Marinades: The Great Grillers Gift to BBQ


Here in Israel, the official grilling season begins in the spring, on Israel Independence Day. Israelis take their grilling very seriously — almost every square centimeter of park or patch of ground fills with grilling "experts" — almost always men! — vigorously fanning the coals with a "naf-naf." (I believe it's an Israeli invention.) This goes on until the rains come — with any hope — in October.

Gone are the days when the gang would be happy with a few hotdogs or kebabs. Today's "grill­ers" are as likely as not to specialize in steaks, chicken breast and/or "pargiot," which are boneless chicken legs.

Marinades help a lot in these endeavors, especially when it comes to tougher cuts of meat; marinades infuse subtle or strong­er flavor as well as tenderizing.

In addition to herbs, condiments, spices and oils, marinades typically include an acid, like lemon juice, wine or vinegar. Add something sweet like honey to your marinade and get a caramelized coating on your BBQ.

Always marinate in the refrigerator. And remember, if you're basting with a liquid in which raw meat is marinated, do not apply it during the last three minutes of grilling.

All-Purpose Sweet-Sour Marinade

1 cup white vinegar
1 cup cider vinegar
1 Tbsp. brown sugar
1 Tbsp. cayenne pepper
1 Tbsp. hot pepper sauce or to taste
1 tsp. freshly ground black pepper

Combine white vinegar, cider vinegar, brown sugar, cayenne pepper, hot pepper sauce and pepper in a jar with a tight-fitting lid. Refrigerate for a day or two before using. Shake occasionally and store in refrigerator.

Makes about 2 cups.

Honey-Mustard Marinade

2/3 cup honey
1/2 cup orange juice
1/2 cup olive oil
6 Tbsps. coarse-grained Dijon mustard
4 Tbsps. red wine vinegar
1/4 tsp. salt
1/4 tsp. freshly ground pepper

Whisk all ingredients together. Store in a jar with a tight-fitting lid for up to a few days. Shake well before using on beef ribs, chicken, etc.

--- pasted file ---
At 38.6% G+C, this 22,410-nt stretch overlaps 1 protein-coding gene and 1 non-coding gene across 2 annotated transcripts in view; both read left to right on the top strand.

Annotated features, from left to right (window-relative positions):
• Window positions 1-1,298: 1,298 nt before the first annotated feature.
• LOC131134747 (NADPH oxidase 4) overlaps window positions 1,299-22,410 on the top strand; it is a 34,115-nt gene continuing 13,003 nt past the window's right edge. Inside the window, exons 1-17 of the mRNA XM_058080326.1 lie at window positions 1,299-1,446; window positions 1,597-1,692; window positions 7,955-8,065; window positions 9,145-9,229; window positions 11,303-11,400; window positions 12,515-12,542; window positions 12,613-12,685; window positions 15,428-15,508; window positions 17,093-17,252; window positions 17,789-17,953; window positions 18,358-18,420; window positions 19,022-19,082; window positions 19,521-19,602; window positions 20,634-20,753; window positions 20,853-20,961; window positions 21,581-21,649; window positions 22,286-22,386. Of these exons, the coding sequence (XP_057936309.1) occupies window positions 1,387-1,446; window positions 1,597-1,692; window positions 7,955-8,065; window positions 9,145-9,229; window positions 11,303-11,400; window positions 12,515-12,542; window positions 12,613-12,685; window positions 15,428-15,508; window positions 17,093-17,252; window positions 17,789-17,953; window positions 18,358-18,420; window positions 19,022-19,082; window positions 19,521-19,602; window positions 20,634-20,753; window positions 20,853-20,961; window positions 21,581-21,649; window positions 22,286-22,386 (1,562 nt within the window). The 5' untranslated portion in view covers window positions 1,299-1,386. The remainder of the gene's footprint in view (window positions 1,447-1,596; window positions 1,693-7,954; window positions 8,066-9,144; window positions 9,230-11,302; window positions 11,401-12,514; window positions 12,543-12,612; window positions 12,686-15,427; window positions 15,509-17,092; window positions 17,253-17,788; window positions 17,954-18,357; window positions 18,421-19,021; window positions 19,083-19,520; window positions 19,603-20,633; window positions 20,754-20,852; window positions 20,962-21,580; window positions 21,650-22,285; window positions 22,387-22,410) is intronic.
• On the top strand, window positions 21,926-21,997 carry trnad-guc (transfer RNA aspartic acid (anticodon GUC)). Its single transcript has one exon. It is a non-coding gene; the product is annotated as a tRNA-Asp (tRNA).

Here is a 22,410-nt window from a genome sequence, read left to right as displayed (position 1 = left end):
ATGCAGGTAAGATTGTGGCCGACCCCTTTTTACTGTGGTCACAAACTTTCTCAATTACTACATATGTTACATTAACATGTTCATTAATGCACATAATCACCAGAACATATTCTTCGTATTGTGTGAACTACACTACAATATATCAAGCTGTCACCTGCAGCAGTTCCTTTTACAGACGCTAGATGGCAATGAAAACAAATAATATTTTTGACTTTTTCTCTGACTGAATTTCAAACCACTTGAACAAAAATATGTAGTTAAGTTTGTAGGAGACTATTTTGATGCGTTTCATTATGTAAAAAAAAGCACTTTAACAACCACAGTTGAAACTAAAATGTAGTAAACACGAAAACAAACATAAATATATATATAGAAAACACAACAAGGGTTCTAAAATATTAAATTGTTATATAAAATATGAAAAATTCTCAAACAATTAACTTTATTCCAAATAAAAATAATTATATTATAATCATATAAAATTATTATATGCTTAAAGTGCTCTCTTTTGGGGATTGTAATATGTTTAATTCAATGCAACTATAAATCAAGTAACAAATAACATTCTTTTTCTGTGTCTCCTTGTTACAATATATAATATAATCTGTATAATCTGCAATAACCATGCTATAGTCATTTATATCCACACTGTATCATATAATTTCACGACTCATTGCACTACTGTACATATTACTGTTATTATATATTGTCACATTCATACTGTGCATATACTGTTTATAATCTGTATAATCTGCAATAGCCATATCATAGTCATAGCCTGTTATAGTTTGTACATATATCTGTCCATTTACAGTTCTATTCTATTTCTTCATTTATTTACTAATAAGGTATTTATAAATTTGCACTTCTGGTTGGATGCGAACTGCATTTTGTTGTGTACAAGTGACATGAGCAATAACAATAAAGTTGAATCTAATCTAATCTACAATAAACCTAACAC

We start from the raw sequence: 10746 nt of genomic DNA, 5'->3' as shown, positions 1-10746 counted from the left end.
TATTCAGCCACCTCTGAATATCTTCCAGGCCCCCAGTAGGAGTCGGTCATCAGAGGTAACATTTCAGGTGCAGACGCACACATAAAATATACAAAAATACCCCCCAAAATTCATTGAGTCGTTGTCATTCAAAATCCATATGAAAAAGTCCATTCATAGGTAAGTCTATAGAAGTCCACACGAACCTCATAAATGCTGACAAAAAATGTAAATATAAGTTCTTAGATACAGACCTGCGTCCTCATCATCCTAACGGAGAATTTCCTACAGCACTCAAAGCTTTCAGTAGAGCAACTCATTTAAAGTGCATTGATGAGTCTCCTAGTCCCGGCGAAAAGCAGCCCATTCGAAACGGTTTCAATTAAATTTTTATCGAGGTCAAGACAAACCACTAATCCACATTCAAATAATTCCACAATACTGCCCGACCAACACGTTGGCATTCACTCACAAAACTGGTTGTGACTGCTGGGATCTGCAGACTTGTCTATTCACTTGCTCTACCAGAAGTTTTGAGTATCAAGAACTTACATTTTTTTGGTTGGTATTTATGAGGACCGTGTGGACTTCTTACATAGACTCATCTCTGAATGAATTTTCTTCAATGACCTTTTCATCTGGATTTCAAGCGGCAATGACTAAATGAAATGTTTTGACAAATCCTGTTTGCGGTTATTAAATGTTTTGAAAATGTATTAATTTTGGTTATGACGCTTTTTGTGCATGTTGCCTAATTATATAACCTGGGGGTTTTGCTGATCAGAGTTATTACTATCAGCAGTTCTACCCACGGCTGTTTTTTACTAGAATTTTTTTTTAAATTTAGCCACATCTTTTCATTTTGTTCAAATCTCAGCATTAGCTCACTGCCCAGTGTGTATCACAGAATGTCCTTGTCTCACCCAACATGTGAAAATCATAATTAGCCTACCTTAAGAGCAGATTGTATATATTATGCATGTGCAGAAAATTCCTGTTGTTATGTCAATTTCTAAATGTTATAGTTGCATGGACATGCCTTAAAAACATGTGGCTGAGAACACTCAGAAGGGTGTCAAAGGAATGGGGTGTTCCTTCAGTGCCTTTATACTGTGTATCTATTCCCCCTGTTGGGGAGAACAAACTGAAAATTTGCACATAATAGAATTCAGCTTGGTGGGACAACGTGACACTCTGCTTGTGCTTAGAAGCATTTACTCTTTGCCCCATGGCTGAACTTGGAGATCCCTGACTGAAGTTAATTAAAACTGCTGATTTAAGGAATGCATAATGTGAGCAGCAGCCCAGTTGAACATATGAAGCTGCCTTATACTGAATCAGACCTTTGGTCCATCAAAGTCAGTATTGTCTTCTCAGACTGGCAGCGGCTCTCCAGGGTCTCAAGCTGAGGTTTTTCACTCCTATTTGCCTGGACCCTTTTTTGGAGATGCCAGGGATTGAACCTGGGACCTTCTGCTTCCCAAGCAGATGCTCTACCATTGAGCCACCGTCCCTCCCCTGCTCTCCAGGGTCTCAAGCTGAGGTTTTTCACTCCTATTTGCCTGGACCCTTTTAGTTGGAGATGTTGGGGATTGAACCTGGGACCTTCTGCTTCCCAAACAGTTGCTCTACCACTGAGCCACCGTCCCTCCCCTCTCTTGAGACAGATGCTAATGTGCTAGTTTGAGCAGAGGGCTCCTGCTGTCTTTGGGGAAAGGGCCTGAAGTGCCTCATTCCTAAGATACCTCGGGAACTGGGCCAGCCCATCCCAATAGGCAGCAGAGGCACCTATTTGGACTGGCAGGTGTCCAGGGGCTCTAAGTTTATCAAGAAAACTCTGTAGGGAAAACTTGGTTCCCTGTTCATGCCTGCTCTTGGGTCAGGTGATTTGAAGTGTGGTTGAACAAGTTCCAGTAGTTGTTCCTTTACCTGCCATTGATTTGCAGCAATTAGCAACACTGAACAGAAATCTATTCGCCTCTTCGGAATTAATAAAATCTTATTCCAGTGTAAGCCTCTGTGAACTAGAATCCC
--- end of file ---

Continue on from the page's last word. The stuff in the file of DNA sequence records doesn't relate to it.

Makes about 2 cups.

Grilled Tuna Kebabs with Chermoula

Chermoula is a Moroccan herb-lemon marinade, great with fish, chicken or meat.

Marinade Ingredients:

1 tsp. lemon zest
3 Tbsps. chopped fresh parsley
1/4 cup chopped fresh cilantro (leaves and thin stems only)
1/2 tsp.freshly ground black pepper
1/4 tsp. Moroccan paprika
1/4 tsp. cayenne
1/2 tsp. ground cumin
1 tsp. salt
4 Tbsps. fresh lemon juice
1/4 cup olive oil

1 lb. tuna steaks (cut into 3/4-inch cubes)
16 wooden skewers soaked for 30 minutes in water before use
cilantro or parsley sprigs for garnish

Combine all marinade ingredients in a food processor and process to a coarse purée.

Place half the chermoula mar­inade in a resealable plastic bag. Refrigerate remaining mar­inade.

Add tuna cubes to plastic bag and toss to coat. Marinate in refrigerater at least 4 hours or overnight.

Prepare kebabs, carefully threading about 3 cubes per skewer.

Grill slowly over indirect coal heat until fish is done.

Serve 2 skewers per person, topped with the reserved chermoula. Garnish with cilantro or parsley sprigs and serve immediately.

Serves 8.

Chicken Breasts with Chives

Not for the grill, but easy and delicious.

1/2 cup olive oil
3/4 cup chopped chives (divided)
3 garlic cloves, minced
4 boned skinless chicken breast halves (about 1 lb. total)
1/2 cup dry white wine
1 cup sliced zucchini
2 Tbsps. snipped dill leaves

Combine olive oil, 1/4 cup chives and garlic in a shallow container.

Pound chicken breasts with a mallet between sheets of plastic wrap. Cut into strips. Add to marinade, turning to coat. Marinate overnight in refrigerator.

Next day, remove from refrigerator and place entire mixture in a heavy, large skillet. Saute over medium heat for approximately 25 minutes.

Add wine; lower heat to simmer; cover and continue to cook for an additional 15 minutes. Remove cover and add zucchini and dill.

Continue to cook for another 4 to 5 minutes, or until zucchini is tender.

Serve immediately, sprinkled with remaining chives.

Serves 4.

Rivka Tal is a former Minne­sotan who has lived in Jerusalem for the past 45 years. She is a food writer and translator. Email Her at: [email protected]


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